3rd and 10th centuries CE. The people of the Indus Valley Civilization manufactured bricks whose dimensions were mathematical thought from ancient to modern times pdf the proportion 4:2:1, considered favourable for the stability of a brick structure.
The inhabitants of Indus civilisation also tried to standardise measurement of length to a high degree of accuracy. Bricks manufactured in ancient Mohenjo-daro often had dimensions that were integral multiples of this unit of length. With three-fourths Puruṣa went up: one-fourth of him again was here. The altars were required to be constructed of five layers of burnt brick, with the further condition that each layer consist of 200 bricks and that no two adjacent layers have congruent arrangements of bricks. Pythagorean theorem for the sides of a square: “The rope which is stretched across the diagonal of a square produces an area double the size of the original square.
The rope stretched along the length of the diagonal of a rectangle makes an area which the vertical and horizontal sides make together. The formula is accurate up to five decimal places, the true value being 1. Since these tablets predate the Sulbasutras period by several centuries, taking into account the contextual appearance of some of the triples, it is reasonable to expect that similar understanding would have been there in India. Since, unfortunately, no other contemporaneous sources have been found it may never be possible to settle this issue satisfactorily. 10th-century commentary on it by Halāyudha has.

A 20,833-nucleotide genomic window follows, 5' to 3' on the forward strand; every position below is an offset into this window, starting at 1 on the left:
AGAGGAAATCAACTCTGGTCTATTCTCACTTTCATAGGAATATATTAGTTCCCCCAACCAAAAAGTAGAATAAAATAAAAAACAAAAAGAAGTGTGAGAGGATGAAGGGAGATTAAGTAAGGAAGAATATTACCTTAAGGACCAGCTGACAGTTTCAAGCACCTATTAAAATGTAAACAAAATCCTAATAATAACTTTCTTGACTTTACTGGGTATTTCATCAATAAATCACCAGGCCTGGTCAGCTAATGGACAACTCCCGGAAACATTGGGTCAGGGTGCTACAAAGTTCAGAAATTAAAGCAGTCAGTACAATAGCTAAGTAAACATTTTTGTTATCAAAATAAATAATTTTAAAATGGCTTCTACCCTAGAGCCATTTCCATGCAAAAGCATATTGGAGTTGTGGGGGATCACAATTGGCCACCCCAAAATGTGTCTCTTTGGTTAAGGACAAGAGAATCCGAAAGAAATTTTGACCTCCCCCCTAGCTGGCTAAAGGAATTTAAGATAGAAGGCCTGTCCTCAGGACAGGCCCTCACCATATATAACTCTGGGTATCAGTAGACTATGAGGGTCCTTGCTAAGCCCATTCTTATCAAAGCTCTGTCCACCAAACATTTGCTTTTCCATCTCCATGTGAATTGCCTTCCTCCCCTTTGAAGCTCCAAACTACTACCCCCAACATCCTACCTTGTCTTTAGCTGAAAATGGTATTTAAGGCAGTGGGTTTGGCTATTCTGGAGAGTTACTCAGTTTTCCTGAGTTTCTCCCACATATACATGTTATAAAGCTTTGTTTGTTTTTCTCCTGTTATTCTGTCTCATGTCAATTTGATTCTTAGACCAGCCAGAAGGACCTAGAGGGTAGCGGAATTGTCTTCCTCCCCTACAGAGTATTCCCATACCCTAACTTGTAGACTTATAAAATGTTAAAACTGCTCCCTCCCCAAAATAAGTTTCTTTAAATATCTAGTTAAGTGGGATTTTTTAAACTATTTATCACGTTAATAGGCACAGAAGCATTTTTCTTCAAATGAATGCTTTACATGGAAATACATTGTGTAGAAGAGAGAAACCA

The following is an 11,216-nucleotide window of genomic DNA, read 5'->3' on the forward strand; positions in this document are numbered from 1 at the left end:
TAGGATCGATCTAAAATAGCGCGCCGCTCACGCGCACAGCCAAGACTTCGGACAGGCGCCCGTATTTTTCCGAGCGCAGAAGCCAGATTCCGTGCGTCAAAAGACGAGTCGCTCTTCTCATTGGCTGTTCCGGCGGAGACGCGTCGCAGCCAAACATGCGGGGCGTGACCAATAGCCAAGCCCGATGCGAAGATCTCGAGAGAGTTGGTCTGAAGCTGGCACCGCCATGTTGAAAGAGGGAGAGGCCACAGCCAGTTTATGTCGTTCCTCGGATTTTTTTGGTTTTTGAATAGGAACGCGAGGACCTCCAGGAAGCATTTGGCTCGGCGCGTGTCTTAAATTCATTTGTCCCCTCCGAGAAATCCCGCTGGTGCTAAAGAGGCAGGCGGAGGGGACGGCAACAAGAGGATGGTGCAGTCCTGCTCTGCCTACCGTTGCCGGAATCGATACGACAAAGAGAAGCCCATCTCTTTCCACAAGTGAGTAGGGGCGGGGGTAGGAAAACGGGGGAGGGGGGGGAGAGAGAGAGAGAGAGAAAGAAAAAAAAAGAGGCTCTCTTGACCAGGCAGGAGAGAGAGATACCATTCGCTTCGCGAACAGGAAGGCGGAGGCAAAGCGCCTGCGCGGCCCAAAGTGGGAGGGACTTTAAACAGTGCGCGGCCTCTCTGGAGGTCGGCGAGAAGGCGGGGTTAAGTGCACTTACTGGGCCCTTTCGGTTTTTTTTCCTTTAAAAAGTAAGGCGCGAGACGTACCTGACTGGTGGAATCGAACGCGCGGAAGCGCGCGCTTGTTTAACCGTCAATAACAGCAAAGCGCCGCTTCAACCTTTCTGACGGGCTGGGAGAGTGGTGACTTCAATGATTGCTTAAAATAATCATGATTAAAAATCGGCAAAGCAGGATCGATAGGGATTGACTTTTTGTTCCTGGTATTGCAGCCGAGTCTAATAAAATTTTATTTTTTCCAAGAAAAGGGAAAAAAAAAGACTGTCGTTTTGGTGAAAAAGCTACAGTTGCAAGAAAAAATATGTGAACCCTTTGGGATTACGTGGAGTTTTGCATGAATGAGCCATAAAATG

In the middle ones put the sum of the digits in the two squares above each. Jain texts on mathematical topics were composed after the 6th century BCE. Vedic period and that of the “classical period. A significant historical contribution of Jain mathematicians lay in their freeing Indian mathematics from its religious and ritualistic constraints. Not content with a simple notion of infinity, they went on to define five different types of infinity: the infinite in one direction, the infinite in two directions, the infinite in area, the infinite everywhere, and the infinite perpetually.
More than a millennium later, their appellation became the English word “zero” after a tortuous journey of translations and transliterations from India to Europe. Memorisation and recitation was also used to transmit philosophical and literary works, as well as treatises on ritual and grammar. Modern scholars of ancient India have noted the “truly remarkable achievements of the Indian pandits who have preserved enormously bulky texts orally for millennia. Prodigious energy was expended by ancient Indian culture in ensuring that these texts were transmitted from generation to generation with inordinate fidelity. The texts were subsequently “proof-read” by comparing the different recited versions.
India, they formed the last of the exclusively oral literature. 21 bricks in each layer. The bricks were then designed to be of the shape of the constituent rectangle and the layer was created. To form the next layer, the same formula was used, but the bricks were arranged transversely. Similarly, in the second stanza, “bricks” are not explicitly mentioned, but inferred again by the feminine plural form of “North-pointing.
All these inferences are made by the officiant as he recalls the formula from his memory. With the increasing complexity of mathematics and other exact sciences, both writing and computation were required. Consequently, many mathematical works began to be written down in manuscripts that were then copied and re-copied from generation to generation. India today is estimated to have about thirty million manuscripts, the largest body of handwritten reading material anywhere in the world.